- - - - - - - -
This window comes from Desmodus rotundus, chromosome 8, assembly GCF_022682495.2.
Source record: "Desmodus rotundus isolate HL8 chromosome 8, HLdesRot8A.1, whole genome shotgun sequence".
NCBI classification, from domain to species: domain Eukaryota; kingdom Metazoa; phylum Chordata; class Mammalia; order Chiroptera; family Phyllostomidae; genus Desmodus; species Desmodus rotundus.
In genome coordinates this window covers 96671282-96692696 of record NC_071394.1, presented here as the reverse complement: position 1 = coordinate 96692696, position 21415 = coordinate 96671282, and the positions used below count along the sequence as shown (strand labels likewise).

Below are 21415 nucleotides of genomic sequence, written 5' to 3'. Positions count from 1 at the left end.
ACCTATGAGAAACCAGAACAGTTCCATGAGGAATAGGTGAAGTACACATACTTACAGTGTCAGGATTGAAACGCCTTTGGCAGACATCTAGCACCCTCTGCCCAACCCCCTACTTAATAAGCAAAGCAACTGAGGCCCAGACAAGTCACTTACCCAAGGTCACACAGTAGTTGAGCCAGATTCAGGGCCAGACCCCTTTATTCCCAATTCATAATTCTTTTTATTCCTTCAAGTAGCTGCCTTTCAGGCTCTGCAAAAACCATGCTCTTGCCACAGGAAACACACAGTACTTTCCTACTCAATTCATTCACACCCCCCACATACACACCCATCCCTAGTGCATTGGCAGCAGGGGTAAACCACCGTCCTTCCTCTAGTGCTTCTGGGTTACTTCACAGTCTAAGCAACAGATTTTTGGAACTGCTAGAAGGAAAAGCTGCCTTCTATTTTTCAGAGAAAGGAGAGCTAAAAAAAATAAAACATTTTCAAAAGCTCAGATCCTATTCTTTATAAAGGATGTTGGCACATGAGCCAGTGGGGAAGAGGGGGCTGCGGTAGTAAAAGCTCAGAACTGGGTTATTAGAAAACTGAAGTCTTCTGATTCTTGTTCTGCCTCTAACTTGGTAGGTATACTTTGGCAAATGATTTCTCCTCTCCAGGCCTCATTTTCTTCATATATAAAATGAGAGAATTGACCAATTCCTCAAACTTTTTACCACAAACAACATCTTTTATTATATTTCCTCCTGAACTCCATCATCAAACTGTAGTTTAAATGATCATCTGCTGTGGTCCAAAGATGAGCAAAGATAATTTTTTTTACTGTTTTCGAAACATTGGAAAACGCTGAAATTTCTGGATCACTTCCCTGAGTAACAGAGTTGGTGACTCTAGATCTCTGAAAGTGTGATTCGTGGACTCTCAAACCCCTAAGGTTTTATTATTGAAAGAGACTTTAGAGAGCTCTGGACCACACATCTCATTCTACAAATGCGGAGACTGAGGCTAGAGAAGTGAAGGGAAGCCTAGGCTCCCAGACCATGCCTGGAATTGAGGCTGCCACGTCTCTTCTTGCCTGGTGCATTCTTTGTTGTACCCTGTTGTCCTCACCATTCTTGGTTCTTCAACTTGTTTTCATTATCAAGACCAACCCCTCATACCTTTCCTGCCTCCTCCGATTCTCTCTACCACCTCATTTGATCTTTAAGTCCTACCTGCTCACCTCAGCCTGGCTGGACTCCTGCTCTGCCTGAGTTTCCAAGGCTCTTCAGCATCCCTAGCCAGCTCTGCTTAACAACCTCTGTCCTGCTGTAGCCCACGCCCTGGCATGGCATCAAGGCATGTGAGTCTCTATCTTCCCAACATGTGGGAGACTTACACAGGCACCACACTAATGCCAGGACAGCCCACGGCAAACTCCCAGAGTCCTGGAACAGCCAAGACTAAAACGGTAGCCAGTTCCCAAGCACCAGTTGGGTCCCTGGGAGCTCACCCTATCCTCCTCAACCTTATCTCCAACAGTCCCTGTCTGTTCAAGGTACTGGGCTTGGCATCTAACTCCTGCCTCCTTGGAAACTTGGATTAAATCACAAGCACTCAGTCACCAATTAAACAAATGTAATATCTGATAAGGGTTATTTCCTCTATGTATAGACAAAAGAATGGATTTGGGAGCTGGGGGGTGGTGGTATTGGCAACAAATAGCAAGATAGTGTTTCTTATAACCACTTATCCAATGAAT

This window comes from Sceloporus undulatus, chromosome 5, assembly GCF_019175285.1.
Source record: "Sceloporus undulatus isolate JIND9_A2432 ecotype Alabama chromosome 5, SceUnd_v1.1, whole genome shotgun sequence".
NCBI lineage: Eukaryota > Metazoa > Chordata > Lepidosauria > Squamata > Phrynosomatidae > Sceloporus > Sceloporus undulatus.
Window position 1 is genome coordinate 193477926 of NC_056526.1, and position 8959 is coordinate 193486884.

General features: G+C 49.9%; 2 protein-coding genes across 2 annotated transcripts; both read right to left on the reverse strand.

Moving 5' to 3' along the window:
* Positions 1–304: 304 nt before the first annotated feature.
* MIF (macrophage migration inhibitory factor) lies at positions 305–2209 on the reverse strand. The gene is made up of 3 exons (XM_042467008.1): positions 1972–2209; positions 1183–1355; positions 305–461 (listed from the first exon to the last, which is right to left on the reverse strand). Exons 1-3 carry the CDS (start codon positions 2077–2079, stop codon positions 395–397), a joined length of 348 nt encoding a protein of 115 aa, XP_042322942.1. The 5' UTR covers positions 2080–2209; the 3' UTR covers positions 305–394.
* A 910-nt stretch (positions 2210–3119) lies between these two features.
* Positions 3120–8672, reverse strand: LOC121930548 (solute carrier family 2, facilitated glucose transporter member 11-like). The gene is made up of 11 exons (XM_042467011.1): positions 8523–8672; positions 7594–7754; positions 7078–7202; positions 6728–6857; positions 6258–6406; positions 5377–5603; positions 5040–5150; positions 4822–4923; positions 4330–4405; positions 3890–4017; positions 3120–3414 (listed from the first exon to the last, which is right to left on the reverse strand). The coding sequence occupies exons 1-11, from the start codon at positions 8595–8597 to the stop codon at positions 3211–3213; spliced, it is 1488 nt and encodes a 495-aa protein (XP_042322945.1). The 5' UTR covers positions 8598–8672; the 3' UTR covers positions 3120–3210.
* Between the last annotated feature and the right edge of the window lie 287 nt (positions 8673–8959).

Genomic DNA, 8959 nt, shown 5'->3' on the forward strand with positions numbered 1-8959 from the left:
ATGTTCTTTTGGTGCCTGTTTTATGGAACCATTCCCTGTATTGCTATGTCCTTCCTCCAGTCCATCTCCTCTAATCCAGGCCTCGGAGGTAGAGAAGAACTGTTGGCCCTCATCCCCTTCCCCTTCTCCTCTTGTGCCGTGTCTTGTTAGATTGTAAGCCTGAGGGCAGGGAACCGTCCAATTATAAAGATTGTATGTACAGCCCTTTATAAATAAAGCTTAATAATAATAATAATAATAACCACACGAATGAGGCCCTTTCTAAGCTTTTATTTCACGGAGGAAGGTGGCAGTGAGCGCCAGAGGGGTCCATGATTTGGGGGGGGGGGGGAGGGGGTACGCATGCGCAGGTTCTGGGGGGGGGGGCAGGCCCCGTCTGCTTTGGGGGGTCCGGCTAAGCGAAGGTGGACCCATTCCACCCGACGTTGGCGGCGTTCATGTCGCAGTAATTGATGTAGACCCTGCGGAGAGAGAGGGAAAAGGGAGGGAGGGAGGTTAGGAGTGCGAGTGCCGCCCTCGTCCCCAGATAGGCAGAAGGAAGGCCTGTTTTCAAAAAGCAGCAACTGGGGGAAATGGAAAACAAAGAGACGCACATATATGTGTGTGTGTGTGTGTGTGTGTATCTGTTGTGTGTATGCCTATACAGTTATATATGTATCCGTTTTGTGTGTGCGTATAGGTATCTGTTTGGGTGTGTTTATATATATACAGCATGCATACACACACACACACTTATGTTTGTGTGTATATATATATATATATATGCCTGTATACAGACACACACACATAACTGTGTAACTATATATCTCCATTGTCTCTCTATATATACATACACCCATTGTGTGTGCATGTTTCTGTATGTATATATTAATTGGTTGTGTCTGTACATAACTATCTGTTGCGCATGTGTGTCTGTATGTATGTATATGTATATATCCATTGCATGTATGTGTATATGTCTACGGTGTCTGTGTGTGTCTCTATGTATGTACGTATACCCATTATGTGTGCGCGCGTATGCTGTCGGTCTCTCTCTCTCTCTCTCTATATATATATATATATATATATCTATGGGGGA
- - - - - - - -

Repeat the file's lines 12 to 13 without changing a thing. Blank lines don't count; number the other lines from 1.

Moving 5' to 3' along the window:
* Positions 1–304: 304 nt before the first annotated feature.